- Anatomy of a neuron
- Overview of neuron structure and function
- The membrane potential
- Electrotonic and action potentials
- Saltatory conduction in neurons
- Neuronal synapses (chemical)
- The synapse
- Neurotransmitters and receptors
- Q & A: Neuron depolarization, hyperpolarization, and action potentials
- Overview of the functions of the cerebral cortex
Answer to #AskKhanAcademy Fall Finals 2015 question.
What causes the hyperpolarization and depolarization of membrane potential, and how does change in membrane potential trigger graded and action potentials for the transmission of signals?
– Vincent Tse
That’s a great question! Here is a written explanation, with links to some videos that may also help you.
Hyperpolarization and depolarization
At rest, a typical neuron has a resting potential (potential across the membrane) of to millivolts. This means that the interior of the cell is negatively charged relative to the outside.
Hyperpolarization is when the membrane potential becomes more negative at a particular spot on the neuron’s membrane, while depolarization is when the membrane potential becomes less negative (more positive). Depolarization and hyperpolarization occur when ion channels in the membrane open or close, altering the ability of particular types of ions to enter or exit the cell. For example:
- The opening of channels that let positive ions flow out of the cell (or negative ions flow in) can cause hyperpolarization. Examples: Opening of channels that let out of the cell or into the cell.
- The opening of channels that let positive ions flow into the cell can cause depolarization. Example: Opening of channels that let into the cell.
The opening and closing of these channels may depend on the binding of signaling molecules such as neurotransmitters (ligand-gated ion channels), or on the voltage across the membrane (voltage-gated ion channels).
A hyperpolarization or depolarization event may simply produce a graded potential, a smallish change in the membrane potential that is proportional to the size of the stimulus. As its name suggests, a graded potential doesn’t come in just one size – instead, it comes in a wide range of slightly different sizes, or gradations. Thus, if just one or two channels open (due to a small stimulus, such as binding of a few molecules of neurotransmitter), the graded potential may be small, while if more channels open (due to a larger stimulus), it may be larger. Graded potentials don’t travel long distances along the neuron’s membrane, but rather, travel just a short distance and diminish as they spread, eventually disappearing.
Alternatively, a large enough depolarization event, perhaps resulting from multiple depolarizing inputs that happen at the same time, can lead to the production of an action potential. An action potential, unlike a graded potential, is an all-or-none event: it may or may not occur, but when it does occur, it will always be of the same size (is not proportional to the size of the stimulus).
- An action potential begins when a depolarization increases the membrane voltage so that it crosses a threshold value (usually around ).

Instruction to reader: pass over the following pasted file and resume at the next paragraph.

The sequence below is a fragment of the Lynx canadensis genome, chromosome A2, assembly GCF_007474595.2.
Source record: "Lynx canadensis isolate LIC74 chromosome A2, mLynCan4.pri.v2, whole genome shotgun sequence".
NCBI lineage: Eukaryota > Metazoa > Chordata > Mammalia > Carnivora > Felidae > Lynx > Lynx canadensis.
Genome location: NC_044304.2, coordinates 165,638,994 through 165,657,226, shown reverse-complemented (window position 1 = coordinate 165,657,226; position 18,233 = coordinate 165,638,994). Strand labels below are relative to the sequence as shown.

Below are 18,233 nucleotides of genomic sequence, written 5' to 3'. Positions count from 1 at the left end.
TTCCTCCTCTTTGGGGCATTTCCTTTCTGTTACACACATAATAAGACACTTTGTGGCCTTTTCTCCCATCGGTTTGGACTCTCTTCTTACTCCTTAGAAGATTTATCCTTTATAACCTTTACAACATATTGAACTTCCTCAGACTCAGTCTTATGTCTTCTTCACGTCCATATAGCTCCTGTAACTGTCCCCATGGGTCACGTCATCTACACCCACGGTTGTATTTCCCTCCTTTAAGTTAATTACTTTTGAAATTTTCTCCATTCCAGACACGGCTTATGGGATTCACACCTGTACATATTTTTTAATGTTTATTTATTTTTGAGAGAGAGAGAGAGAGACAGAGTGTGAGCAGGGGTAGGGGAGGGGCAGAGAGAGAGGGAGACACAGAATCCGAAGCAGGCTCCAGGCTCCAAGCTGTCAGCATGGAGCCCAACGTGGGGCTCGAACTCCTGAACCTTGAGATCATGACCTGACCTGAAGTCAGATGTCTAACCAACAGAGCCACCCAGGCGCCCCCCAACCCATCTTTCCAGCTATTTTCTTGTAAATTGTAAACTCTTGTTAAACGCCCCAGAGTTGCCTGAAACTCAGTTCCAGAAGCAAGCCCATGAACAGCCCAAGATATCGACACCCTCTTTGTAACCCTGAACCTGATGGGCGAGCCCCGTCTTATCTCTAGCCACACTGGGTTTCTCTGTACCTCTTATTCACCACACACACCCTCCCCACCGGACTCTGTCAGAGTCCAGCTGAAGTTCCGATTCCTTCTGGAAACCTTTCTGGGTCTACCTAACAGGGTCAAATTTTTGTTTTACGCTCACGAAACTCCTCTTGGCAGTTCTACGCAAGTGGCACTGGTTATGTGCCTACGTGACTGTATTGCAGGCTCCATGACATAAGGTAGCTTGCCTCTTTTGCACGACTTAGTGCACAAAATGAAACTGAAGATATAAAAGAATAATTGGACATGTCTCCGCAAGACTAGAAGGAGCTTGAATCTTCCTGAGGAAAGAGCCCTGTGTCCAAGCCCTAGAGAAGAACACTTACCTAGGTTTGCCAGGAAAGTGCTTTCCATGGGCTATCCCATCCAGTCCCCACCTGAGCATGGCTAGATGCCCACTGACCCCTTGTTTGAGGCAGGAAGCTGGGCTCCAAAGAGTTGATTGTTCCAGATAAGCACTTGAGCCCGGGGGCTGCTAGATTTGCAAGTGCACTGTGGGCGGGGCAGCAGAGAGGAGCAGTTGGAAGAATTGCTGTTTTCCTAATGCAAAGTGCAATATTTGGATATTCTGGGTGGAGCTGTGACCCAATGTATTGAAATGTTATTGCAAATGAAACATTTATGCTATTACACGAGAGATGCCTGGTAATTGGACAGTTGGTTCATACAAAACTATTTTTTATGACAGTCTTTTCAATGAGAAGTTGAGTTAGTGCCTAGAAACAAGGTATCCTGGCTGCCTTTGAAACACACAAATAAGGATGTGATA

- At this threshold, voltage-gated channels in the membrane open, allowing many sodium ions to rush into the cell. This influx of sodium ions makes the membrane potential increase very rapidly, going all the way up to about .
- After a short time, the sodium channels self-inactivate (close and become unresponsive to voltage), stopping the influx of sodium. A set of voltage-gated potassium channels open, allowing potassium to rush out of the cell down its electrochemical gradient. These events rapidly decrease the membrane potential, bringing it back towards its normal resting state.
- The voltage-gated potassium channels stay open a little longer than needed to bring the membrane back to its resting potential. This results in a phenomenon called “undershoot,” in which the membrane potential briefly dips lower (more negative) than its resting potential.
- Eventually, the voltage-gated potassium channels close and the membrane potential stabilizes at resting potential. The sodium channels return to their normal state (remaining closed, but once more becoming responsive to voltage). The action potential cycle may then begin again.
Transmission of a signal by action potentials
The cycle above is described for just one patch of membrane. However, an action potential can travel down the length of a neuron, from the axon hillock (the base of the axon, where it joins the cell body) to the tip of the axon, where it forms a synapse with the receiving neuron.
See video: Anatomy of a neuron
This directional transmission of the signal occurs for two reasons:
- First, when one patch of membrane (say, right at the axon hillock) undergoes an action potential, lots of ions rush into the cell through that patch. These ions spread out laterally inside the cell and can depolarize a neighboring patch of membrane, triggering the opening of voltage-gated sodium channels and causing the neighboring patch to undergo its own action potential.
- Second, the action potential can only travel in one direction – from the cell body towards the axon terminal – because a patch of membrane that has just undergone one action potential is in a “refractory period” and cannot undergo another.The refractory period is primarily due to the inactivation of voltage-gated sodium channels, which occurs at the peak of the action potential and persists through most of the undershoot period. These inactivated sodium channels cannot open, even if the membrane potential goes above threshold. The slow closure of the voltage-gated potassium channels, which results in undershoot, also contributes to the refractory period by making it harder to depolarize the membrane (even once the voltage-gated sodium channels have returned to their active state).The refractory period ensures that an action potential will only travel forward down the axon, not backwards through the portion of the axon that just underwent an action potential.